A man with his horse in Micloşoara © Lucy Mallows
There are around 750,000 carts registered in Romania. However, a recent law (November 2007) banned horse-drawn carts and wagons from all main roads because they were blamed for 10% of all road traffic accidents in the country. Many believe it is not the horses and carts that cause accidents but nouveau-riche Romanian businessmen who have suddenly updated to a much more expensive, foreign-built car after decades of rattling along in an ancient Dacia, without learning how to drive such a powerful vehicle. Horse-and-cart drivers may be hard to spot at night, but many are now wearing reflective jackets. The horses are hardly to blame. From time to time a cart driver falls asleep at the reins, but even then the horses usually know where to go.
If the police follow through on their threat to confiscate horses and carts found using the main roads, locals fear that many peasants will die through not being able to continue their livelihoods. Many horses have been abandoned since the law came into force and in March 2008, hundreds of stray horses were roaming the towns including 15 starving creatures found abandoned in central Bucharest.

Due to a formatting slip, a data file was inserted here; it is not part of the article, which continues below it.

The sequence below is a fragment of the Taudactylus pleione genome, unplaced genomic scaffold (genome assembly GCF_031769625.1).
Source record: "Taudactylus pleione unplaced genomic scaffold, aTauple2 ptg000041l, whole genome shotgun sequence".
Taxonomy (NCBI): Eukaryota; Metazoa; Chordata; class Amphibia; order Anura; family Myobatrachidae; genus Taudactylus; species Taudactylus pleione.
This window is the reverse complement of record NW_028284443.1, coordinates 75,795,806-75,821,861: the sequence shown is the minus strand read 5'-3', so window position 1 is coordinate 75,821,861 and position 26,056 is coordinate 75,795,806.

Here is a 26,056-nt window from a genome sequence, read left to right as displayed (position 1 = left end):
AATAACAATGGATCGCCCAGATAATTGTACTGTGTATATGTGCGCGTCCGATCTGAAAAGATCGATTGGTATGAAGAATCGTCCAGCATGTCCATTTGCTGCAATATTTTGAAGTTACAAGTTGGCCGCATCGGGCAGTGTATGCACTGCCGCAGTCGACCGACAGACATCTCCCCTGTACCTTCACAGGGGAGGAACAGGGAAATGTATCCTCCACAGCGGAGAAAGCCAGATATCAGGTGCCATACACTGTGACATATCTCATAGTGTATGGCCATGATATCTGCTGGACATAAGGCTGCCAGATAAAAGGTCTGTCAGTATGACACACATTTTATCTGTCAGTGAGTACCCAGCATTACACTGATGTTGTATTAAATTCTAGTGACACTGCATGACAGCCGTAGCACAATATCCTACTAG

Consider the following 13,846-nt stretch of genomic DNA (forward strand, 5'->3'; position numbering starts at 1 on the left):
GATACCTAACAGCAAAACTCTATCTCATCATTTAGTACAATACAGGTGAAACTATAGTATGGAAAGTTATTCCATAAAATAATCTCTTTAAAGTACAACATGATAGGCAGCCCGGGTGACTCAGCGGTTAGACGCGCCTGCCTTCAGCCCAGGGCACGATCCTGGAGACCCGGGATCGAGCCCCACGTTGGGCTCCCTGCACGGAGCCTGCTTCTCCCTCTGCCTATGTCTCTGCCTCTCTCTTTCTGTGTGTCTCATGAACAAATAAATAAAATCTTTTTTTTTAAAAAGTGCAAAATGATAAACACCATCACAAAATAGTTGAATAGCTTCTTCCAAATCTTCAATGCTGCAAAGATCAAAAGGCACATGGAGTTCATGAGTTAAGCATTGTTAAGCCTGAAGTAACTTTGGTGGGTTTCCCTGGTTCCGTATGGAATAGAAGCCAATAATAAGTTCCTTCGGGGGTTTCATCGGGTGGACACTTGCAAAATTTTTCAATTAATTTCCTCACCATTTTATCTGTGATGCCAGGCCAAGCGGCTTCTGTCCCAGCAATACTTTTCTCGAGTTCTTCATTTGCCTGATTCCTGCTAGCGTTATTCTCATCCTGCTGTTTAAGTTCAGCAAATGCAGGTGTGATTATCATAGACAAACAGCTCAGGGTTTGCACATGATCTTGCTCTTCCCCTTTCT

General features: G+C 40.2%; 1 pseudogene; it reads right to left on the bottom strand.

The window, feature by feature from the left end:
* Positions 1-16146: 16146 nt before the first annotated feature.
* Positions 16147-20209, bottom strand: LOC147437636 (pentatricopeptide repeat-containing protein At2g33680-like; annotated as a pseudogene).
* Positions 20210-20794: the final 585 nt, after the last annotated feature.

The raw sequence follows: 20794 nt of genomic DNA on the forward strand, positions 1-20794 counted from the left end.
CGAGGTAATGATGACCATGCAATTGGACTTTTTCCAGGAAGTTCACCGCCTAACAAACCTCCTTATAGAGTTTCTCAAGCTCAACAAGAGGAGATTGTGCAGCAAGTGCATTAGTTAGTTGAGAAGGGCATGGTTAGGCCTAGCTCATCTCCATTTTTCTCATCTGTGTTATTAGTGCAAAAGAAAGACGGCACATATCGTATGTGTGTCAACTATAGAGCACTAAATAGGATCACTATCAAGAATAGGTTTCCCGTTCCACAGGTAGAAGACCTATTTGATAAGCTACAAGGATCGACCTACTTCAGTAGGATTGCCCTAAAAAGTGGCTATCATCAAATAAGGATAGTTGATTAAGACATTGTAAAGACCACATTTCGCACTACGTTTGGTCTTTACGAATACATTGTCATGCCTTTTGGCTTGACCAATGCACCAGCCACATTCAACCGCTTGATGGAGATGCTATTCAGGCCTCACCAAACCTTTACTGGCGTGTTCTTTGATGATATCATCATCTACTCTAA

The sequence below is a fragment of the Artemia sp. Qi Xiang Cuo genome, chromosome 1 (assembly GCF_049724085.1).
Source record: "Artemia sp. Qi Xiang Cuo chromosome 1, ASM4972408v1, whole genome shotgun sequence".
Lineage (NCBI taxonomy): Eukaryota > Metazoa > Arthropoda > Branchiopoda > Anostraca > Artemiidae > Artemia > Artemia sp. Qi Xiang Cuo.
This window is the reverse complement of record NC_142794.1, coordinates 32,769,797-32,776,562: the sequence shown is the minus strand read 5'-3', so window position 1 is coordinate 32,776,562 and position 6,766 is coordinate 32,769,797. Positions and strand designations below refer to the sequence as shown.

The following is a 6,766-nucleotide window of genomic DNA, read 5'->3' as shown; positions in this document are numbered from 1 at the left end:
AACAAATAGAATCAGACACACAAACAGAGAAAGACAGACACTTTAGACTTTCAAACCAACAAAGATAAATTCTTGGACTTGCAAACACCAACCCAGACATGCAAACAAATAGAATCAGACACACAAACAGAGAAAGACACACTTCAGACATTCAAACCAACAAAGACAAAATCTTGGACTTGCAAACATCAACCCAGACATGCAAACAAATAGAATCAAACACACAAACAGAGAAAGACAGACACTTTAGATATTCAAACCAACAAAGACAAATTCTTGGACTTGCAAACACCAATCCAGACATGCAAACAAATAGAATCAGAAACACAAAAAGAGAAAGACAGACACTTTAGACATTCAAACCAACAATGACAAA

The horses are the victims of a disastrous law brought in to bring the country in line with EU transport regulations. Winter in Transylvania lasts seven months and horses are vital for everything from travel to ploughing to transporting timber down difficult thoroughfares from the mountainous forests to the plains to sell or use for heating. A significant proportion of Romania’s population lives from subsistence farming.
The new ban will be especially problematic in places where the main road runs right through the middle of the village. Local mayors are now busy trying to gather funds to build alternative side roads, but in some villages this is not viable as the villages are surrounded by steep mountain sides and the only possible entry point has already been taken.